Sonnet Encore G4 500
ZIF upgrade card for all Macs with ZIF socket.

The card comes in a box containing CPU card in a foam pad and antistatic bag, a CD-ROM containing the software, a "powered by Sonnet" label to stick on the case and a big and detailed printed manual. The manual is the same as for the G3 card, but since both contain info for both card types (G3 and G4), this is really no problem. It includes all the info you'd expect to find there and is printed in French, Spanish and English.

Special about Sonnet's CPU upgrades is that they automatically detect which bus speed is used, and then set their internal multipliers in order to match the speed they were designed for. That means that you'll never have to tamper with jumpers or dip switches, which is great for lay persons, but on the other hand also inhibits you of overclocking the card without upping the system bus speed. The latter being a rather frustrating thing, as it won't work, because the jump is too high for the CPU to still run properly. That virtually makes the Sonnet upgrades "non-overclockable".

The hardware is very clean and carefully made, but also has this extra bulk block and the short pins we know from the Met@box upgrades. However, the pins are gold coated and the hardware doesn't look cheap, which it isn't either. What made me wonder a bit is that the cards come pressed into a tough foam pad. Releasing the chip from this pad requires quite a lot of strength,which is a bit dangerous given the pins are so fragile.
It's best to carefully pull the chip and the foam apart evenly, making sure not to bend any pins in the process. This again might cast some sweat on the foreheads of lay persons.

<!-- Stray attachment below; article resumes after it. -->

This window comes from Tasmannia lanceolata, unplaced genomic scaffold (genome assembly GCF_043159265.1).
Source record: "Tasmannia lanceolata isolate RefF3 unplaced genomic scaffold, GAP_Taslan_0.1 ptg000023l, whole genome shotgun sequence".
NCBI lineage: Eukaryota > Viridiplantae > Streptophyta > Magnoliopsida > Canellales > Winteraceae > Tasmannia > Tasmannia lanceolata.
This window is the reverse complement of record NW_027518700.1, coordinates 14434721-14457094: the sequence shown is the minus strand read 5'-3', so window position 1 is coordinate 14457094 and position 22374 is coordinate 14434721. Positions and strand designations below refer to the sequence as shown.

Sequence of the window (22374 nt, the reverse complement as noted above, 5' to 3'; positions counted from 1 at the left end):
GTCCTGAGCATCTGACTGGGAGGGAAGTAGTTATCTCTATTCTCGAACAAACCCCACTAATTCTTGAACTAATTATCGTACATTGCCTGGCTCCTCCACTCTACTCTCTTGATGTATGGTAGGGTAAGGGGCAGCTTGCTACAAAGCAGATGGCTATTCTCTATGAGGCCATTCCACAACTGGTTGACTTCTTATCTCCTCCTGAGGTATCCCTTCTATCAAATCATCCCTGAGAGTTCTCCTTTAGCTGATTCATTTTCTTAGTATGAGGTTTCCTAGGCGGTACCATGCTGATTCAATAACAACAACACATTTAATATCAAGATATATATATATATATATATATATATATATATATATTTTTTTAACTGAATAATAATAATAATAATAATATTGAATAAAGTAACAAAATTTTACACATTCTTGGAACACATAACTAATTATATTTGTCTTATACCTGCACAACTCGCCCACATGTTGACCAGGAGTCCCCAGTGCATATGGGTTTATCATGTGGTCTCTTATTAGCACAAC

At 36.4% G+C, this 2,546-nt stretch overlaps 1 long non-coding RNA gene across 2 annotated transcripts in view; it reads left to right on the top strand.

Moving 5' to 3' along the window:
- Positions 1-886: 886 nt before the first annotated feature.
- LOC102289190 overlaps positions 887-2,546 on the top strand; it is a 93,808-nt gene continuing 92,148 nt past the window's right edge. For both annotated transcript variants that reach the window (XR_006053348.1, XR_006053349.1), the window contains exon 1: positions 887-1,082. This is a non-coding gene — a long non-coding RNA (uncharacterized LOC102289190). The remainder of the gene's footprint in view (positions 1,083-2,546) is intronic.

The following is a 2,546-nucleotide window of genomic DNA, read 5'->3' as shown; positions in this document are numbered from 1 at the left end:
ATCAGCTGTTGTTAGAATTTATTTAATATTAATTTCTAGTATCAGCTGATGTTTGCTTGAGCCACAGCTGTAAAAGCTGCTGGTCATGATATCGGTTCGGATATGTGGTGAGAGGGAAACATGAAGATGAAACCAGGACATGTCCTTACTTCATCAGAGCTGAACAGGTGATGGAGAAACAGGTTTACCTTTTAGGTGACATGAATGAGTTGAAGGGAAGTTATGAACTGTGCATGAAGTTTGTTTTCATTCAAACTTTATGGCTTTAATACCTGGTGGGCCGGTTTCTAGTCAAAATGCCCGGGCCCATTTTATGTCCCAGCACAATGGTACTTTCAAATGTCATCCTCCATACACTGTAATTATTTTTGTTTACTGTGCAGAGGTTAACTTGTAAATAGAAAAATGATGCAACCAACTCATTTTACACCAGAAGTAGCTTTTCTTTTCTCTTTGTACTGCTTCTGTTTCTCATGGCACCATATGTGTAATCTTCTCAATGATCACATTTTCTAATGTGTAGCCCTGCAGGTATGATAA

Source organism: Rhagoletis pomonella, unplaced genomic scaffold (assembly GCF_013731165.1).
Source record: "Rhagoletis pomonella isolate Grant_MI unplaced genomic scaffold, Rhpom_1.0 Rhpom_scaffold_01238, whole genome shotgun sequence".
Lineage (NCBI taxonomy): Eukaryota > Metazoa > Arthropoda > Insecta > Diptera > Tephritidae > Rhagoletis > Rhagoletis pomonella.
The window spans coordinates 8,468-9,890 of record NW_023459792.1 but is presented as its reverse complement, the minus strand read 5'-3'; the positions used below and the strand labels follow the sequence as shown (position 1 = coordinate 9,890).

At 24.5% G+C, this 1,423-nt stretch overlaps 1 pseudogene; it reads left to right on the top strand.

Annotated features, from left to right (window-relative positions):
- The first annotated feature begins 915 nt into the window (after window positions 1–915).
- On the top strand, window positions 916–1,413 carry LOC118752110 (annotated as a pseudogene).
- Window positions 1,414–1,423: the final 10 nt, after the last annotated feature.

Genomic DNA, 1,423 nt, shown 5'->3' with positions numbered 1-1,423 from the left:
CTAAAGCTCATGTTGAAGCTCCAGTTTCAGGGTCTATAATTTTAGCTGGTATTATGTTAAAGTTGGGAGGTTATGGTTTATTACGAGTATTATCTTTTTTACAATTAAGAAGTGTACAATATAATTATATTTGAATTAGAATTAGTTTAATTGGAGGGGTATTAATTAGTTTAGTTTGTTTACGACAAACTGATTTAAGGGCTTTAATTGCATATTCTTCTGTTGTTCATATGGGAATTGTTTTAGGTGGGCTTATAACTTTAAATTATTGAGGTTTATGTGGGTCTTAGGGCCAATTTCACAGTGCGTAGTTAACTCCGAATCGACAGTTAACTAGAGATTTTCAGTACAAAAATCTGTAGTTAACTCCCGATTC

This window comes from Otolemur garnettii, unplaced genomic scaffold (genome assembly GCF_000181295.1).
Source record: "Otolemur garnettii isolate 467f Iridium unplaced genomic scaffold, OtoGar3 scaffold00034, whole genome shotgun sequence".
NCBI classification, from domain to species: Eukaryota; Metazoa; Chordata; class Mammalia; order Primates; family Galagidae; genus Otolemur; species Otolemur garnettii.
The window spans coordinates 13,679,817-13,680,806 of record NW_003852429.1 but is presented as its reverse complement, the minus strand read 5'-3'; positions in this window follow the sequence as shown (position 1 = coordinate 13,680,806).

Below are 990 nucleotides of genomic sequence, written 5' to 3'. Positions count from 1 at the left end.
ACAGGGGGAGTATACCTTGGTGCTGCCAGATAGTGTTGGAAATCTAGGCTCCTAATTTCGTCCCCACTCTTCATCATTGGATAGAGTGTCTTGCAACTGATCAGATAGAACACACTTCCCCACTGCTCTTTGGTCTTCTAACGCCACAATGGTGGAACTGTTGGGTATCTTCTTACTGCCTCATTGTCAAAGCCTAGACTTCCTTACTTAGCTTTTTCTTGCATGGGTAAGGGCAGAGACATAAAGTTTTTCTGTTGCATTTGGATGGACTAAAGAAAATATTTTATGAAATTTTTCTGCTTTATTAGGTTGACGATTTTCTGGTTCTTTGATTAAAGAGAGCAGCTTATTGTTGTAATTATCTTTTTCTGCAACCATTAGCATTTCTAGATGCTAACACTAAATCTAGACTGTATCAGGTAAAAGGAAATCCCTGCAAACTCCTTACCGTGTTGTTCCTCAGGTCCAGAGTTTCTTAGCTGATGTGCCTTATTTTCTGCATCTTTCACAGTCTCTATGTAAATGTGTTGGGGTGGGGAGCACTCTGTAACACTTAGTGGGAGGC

Update: In fact it seems I'm the lay. Sonnet informed me that you can actually release it without requiring any strength at all, by using a trick (or probably by reading the manual). Sorry about that.
Like the Met@box upgrade, the pins are not 100% aligned, and the card has to be pushed in slightly in order to really fit. The chip version used was 2.9, again up to date.

The software is different on Beige G3s and B/W G3s. While an extension on the the Beige, it's an Enabler in the Blue&White. The software ran perfect on the B/W with good performance and excellent stability, but on the Beige G3, using Mac OS 8.6, it crashed whenever an application called an Altivec instruction (that means all OpenGL apps, and all Altivec enabled apps), this of course rendered the card useless on the Beige G3, since disabling the extension will also disable the backside cache, and then the card is even slower than a G3 500. Sonnet says "Mac OS 9.x required for G4 Altivec use" and the supporter also thought it might be because I was using Mac OS 8.6. If you have a Beige G3 and a Sonnet G4 500 card and are experiencing no problems, please let me know.
I hope you understand I did not test the G4 on the Beige then, even though the XLR8 extension would have worked, but then it would have returned virtually the same results as the XLR8 card, and I can't do that with products of 2 different and still existing companies.

Since this card can't be overclocked, there is nothing to report on overclockability.
Temperatures very low in both machines, usually between 20 and 30°C, without thermal paste. Sonnet chips also have a frame of some white material to protect and stabilize the chip, which most certainly also helps dissipate heat from the chip to the heatsink.

Overall a very positive impression from the Blue&White G3, and a very negative one from the Beige G3 using Mac OS 8.6. I can thus only recommend you to buy a copy of Mac OS 9.1, if you plan to buy a Sonnet G4 upgrade, as Sonnet does too.


  • no jumpers need to be set


  • unfinished and slow software
  • not OS 8.x compatible (on Beige G3s)
  • not overclockable
  • rather high price

Pictures of this card

page6: Testing machines>>>